I suppose I’ve always been a bit of a completist, not liking to bail out on stuff before it finishes or it has been thoroughly investigated – witness the 1,000 online shows reviewed between April 2020 and December 2021 (click here). Even at that somewhat alarming rate there’s still a sense that plenty might have slipped through the net but one of the fortunate things about online theatre is that it quite often remains available for a goodly period of time, or resurfaces. Such was the case with a pair of pieces from two companies which I’d visited several times and followed with interest. The short plays also turned out to be further connected by their rather sanguineous nature.
Alphabetti Theatre’s offering is a monologue piece entitled Meat Factory. Written by David Raynor it’s a revamp of a live pre-pandemic performance piece which has an uncanny way of hitting a current vibe. This sharp piece of satire borrows its key idea from Jonathan Swift’s A Modest Proposal though, in this instance, neither the proposal nor the proposer could be accused of modesty. Shirley Dobson (OBE – she insists on that) is a driven entrepreneur who has left behind the world of payday loans to involve herself with her partner’s beginning to fail company Quick ‘N’ Easy Meat Based Products. She has some radical ideas about how to turn their fortunes round and solve some of the issues of the poverty gap at the same time. Addressing us directly as though we were government representatives/potential investors, Dobson takes us through her plans including a gory looking demonstration of her ideas. Given some of the recent pronouncements from ministers about how to cope with the cost of living crisis perhaps they have engaged her as a consultant. Dobson is played with relish by Rosie Stancliffe with more than a touch of Katie Hopkins about her. The whole thing comes across as a twisted pitch from a demented edition of Dragon’s Den – all I can say is “I’m out!”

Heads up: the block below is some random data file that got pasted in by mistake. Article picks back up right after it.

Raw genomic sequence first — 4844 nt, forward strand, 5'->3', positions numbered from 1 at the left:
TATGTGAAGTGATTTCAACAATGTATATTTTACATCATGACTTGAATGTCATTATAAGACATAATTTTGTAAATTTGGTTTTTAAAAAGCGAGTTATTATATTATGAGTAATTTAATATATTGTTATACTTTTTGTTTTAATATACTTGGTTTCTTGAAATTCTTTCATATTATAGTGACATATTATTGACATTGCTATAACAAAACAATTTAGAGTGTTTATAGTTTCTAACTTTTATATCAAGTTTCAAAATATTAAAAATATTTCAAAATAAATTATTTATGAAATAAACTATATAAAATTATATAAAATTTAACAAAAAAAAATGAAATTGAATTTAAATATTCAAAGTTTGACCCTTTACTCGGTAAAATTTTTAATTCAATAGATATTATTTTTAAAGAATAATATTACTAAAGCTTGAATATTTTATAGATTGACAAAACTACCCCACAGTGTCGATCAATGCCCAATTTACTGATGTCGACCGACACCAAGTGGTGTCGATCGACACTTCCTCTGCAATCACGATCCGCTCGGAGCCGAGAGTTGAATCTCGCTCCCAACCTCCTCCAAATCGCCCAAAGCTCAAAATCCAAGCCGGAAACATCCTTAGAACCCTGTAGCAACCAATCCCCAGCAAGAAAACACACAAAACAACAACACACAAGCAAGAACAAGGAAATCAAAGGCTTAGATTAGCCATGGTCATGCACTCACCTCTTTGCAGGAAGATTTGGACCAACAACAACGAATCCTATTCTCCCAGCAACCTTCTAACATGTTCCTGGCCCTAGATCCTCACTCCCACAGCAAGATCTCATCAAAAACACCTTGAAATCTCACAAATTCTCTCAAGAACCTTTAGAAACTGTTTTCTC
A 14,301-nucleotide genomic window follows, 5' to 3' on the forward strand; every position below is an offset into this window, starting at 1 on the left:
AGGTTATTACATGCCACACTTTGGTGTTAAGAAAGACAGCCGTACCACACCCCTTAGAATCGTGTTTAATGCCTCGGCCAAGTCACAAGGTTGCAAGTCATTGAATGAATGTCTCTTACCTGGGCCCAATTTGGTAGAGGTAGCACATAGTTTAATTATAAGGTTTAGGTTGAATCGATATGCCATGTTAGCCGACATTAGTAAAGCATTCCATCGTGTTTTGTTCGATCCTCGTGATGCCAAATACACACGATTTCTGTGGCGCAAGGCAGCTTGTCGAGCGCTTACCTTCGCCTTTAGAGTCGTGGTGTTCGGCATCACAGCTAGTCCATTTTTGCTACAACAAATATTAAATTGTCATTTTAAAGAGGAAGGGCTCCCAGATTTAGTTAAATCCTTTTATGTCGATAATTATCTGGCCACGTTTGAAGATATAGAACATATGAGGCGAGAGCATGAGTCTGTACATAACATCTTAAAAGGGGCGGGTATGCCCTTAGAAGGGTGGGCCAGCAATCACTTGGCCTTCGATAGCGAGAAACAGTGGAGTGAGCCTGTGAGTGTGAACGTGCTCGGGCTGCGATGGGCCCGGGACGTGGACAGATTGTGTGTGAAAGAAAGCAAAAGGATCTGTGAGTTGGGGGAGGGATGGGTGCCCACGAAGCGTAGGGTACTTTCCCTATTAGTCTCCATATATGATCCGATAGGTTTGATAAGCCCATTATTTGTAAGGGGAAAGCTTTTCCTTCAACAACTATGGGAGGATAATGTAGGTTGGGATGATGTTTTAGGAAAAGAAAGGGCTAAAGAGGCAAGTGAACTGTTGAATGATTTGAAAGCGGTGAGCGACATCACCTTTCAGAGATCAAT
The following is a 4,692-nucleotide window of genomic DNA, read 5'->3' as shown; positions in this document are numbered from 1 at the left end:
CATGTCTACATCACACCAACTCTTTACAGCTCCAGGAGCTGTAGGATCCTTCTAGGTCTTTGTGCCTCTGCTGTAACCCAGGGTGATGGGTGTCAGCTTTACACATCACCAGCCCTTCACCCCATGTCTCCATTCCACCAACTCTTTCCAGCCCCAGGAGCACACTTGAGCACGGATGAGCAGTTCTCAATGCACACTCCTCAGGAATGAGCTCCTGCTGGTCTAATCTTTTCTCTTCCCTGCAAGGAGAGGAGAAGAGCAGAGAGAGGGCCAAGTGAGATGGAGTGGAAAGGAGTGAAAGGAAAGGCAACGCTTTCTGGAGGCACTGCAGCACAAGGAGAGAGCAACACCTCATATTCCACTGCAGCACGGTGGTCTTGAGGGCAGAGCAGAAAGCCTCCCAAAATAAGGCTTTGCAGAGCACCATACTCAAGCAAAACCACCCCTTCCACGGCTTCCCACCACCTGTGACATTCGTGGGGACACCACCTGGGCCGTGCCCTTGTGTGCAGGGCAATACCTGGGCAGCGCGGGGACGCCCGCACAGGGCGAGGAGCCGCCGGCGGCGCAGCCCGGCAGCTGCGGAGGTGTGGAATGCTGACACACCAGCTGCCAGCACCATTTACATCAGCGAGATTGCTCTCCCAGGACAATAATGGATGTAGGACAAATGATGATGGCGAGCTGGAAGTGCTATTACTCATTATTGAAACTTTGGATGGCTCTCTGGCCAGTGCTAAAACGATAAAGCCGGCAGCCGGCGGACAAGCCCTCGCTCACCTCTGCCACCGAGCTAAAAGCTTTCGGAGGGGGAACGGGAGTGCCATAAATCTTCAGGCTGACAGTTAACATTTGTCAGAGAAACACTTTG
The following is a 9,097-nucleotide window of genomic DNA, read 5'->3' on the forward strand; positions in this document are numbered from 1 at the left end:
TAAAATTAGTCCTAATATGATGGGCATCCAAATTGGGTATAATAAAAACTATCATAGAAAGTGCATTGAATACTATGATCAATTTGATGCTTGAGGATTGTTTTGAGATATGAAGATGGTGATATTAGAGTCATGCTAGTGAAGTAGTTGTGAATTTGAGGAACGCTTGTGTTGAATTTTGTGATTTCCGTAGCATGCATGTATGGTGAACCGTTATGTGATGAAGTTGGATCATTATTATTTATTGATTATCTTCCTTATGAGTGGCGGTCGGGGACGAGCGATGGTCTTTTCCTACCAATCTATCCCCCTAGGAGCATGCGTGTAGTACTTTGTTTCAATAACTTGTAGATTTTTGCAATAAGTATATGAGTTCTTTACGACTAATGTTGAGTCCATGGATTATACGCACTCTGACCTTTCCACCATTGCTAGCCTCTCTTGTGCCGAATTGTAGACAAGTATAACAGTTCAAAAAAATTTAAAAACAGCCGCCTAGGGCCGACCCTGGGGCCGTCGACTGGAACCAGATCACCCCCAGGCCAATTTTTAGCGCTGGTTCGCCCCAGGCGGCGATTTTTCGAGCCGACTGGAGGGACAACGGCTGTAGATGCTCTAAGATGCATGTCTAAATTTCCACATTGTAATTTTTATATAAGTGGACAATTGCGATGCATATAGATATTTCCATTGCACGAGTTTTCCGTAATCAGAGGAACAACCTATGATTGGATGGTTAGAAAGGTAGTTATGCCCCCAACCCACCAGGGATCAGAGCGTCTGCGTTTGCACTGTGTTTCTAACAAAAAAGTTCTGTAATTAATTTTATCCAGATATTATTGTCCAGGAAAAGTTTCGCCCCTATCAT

Dr Blood’s Old Travelling Show is a record of a short piece taken out on tour by theatrical innovators Imitating The Dog in between lockdowns. It too has contemporary resonances as corruption in local politics is put under the spotlight. The Mayor (clearly Boris Johnson) and his cronies, a headmaster and a chief constable plan to build The Devil’s Playground, a casino on the town’s outskirts, to nobody’s benefit but their own and masterminded by the mysterious Mr Gorgon. It’s not long, of course, before murder, betrayal and mayhem follow. There’s a lot to pack in to this just over half an hour show and if the script seems rather rambling and inconsequential the piece makes up for this by being brash, technically clever and full of knowing cultural references.
Imagine a mash up of schlock horror, Punch and Judy, punk (both the steam and regular varieties), Bertolt Brecht and Tarantino and you’ll be someway to grasping the aesthetic. And if nothing else you can marvel at the way the three performers (Matt Prendergast, Laura Atherton and Keicha Greenidge) flip between roles, manipulate dolls and model cars and perform a high energy song with the company’s customary mix of live and live filmed performance all to a pulsing soundtrack. I’d be lying if said I preferred this to some of the other ITD shows I’ve seen online as it doesn’t really seem fully thought through and more like a work in progress than the finished article. But if you have never seen one of their shows before this would serve as a good introductory module and give you a sense of what they are all about. If nothing else it might give you pause for thought before putting your cross on the ballot paper for the local elections today!